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Turkeys Recep Tayyip Erdogan shakes hands with Hamas leader Khaled Mashaal [File].(Photo by: YASIN BULBUL / TURKISH PRIME MINISTER OFFICE / AFP)
Hamas: Erdogan's victory is a victory for Palestine
With almost all ballots counted, the AKP has taken just shy of 50 percent of the votes, comfortably enough to control a majority in the 550-seat parliament.
Hamas in Gaza congratulated Turkey's Islamist-rooted Justice and Development Party (AKP) after sweeping to an unexpected victory in elections on Sunday, returning the country to a single-party rule in an outcome that will boost the power of President Tayyip Erdogan.

"We in Hamas consider that these results before it being a victory for Turkey, it is a victory to Palestine because we trust that Turkey places results in favor of the service of the Palestinian cause, Jerusalem cause and for the Palestinian people," said Hamas spokesman Sami Abu Zuhri in Gaza city.

With almost all ballots counted, the AKP had taken just shy of 50 percent of the votes, comfortably enough to control a majority in the 550-seat parliament and a far higher margin of victory than even party insiders had expected.

The outcome could aggravate deep splits in Turkey between pious conservatives who champion Erdogan as a hero of the working class, and Western-facing secularists suspicious of his authoritarianism and Islamist ideals.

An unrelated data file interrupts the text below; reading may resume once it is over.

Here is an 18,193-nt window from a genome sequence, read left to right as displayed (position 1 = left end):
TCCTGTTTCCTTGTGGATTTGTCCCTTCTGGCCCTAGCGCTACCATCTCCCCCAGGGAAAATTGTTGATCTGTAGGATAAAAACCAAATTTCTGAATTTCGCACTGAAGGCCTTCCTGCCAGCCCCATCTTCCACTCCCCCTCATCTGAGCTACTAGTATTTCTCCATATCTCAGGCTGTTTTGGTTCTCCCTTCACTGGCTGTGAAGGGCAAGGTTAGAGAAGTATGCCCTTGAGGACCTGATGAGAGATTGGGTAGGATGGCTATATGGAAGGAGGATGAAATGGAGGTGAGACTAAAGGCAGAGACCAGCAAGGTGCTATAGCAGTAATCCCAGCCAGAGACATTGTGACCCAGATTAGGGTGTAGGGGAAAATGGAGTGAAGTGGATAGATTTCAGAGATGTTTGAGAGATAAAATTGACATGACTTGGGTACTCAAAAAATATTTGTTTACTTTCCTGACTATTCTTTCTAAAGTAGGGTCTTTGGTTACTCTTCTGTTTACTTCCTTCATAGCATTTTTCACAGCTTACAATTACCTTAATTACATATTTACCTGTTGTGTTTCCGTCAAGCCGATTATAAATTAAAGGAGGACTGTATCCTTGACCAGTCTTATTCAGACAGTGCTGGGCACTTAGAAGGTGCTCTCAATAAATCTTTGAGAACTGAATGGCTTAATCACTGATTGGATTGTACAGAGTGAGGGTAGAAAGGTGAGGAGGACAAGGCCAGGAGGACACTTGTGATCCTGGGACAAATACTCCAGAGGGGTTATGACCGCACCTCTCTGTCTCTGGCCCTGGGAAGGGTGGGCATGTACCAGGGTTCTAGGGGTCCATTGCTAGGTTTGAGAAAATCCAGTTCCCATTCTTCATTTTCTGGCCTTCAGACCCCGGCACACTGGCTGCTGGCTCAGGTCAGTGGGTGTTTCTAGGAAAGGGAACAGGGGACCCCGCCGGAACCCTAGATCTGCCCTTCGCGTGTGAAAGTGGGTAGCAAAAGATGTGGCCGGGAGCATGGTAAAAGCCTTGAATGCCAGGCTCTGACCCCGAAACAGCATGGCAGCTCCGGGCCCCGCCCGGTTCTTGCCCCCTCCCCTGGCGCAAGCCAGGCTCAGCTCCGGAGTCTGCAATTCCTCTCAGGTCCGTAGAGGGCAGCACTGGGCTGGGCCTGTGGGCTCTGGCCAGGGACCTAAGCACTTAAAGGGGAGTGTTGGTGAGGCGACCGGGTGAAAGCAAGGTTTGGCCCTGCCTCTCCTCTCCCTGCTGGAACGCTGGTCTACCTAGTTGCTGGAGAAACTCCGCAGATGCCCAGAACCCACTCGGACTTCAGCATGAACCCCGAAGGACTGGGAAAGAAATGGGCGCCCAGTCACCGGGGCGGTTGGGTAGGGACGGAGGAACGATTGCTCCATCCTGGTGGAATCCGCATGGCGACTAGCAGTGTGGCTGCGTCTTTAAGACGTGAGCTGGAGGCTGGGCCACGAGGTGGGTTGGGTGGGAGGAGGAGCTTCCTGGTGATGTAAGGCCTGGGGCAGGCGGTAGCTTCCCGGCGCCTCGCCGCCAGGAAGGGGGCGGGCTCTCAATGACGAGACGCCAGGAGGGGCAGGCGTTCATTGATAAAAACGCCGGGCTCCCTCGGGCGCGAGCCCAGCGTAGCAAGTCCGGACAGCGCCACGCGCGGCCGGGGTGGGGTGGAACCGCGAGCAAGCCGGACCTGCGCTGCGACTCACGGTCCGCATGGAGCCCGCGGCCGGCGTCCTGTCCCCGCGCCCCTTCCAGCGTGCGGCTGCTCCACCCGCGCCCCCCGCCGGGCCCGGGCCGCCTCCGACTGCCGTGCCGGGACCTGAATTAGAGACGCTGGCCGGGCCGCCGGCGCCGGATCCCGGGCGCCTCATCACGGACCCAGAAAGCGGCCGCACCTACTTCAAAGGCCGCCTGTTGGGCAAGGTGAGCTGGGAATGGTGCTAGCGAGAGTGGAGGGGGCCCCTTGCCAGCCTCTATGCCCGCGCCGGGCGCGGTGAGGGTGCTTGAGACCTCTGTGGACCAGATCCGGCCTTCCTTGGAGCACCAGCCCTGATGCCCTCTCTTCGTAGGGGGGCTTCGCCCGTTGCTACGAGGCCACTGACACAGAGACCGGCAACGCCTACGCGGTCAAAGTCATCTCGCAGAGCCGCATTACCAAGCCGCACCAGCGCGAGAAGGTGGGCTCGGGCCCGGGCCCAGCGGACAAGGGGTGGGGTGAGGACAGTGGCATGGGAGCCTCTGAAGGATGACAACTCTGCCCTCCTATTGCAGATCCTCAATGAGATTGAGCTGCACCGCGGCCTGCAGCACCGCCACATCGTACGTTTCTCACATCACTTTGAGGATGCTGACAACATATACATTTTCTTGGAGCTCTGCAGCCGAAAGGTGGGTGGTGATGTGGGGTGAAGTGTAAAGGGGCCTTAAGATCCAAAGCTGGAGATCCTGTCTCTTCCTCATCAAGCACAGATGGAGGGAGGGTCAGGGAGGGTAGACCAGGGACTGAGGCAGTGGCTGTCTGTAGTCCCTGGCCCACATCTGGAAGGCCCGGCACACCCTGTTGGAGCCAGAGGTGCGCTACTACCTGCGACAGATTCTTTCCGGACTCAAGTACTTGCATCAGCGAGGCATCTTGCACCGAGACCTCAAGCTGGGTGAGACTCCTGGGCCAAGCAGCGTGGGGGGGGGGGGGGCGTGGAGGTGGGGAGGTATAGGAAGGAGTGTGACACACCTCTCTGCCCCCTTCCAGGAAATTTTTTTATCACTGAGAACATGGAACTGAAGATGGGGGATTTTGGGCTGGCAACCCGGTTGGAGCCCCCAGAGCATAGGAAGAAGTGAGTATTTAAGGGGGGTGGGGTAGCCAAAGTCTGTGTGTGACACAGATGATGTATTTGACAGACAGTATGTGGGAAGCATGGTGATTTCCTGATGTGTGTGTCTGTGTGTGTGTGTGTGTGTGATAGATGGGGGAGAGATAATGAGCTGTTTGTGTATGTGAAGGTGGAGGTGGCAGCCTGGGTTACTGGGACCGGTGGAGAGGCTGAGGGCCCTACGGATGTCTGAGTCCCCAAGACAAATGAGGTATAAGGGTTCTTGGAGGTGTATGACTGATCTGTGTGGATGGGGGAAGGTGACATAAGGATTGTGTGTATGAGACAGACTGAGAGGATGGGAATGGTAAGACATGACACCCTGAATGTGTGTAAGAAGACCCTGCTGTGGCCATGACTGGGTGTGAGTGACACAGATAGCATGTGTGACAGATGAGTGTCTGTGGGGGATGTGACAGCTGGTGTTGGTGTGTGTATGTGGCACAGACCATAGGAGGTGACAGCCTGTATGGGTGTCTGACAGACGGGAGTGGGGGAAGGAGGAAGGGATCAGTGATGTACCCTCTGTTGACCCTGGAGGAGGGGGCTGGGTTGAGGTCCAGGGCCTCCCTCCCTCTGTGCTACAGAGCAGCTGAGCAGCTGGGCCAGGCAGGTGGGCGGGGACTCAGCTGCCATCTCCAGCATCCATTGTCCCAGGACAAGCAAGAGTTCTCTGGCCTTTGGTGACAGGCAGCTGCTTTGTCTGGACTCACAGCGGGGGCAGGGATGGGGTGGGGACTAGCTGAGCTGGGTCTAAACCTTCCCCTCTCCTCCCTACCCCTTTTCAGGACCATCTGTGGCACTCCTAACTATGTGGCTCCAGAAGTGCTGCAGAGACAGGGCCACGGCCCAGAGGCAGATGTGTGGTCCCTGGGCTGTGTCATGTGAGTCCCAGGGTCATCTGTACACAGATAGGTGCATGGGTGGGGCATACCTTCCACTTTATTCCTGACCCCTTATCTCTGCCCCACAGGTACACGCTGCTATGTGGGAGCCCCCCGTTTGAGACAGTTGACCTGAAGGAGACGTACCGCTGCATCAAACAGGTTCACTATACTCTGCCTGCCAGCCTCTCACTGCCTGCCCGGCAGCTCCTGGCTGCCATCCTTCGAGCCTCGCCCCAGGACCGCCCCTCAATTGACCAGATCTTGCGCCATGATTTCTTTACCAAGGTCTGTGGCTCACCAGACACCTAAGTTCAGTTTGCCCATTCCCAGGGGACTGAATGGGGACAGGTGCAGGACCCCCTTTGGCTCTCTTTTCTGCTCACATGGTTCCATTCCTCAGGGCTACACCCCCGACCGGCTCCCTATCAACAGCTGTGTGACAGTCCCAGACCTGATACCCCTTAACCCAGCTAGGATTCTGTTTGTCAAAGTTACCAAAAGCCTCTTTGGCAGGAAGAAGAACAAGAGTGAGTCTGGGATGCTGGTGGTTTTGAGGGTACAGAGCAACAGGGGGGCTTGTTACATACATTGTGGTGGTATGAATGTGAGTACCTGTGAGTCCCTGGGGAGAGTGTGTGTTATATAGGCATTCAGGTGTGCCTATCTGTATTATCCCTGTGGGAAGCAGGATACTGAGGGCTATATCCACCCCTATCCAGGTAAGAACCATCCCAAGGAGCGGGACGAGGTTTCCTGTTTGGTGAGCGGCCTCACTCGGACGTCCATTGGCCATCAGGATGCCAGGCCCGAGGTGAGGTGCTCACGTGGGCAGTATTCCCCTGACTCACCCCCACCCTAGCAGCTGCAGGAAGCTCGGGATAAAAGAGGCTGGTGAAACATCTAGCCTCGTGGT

In June, the AKP lost the overall majority it had enjoyed since 2002. Erdogan had presented Sunday's polls as a chance to restore stability at a time of tension over Kurdish insurrection and after two bombings, attributed to Islamic State, while critics fear a drift to authoritarianism under the president.

Erdogan, Turkey's most powerful leader in generations, resigned as prime minister last year and became Turkey's first directly elected president - with the aim of transforming it from a largely ceremonial position to a strong executive post.

The AKP still lacks a majority big enough to change the constitution. But being the sole party in power, Erdogan will be able to reassert his influence over government from the grandeur of his newly built presidential palace.
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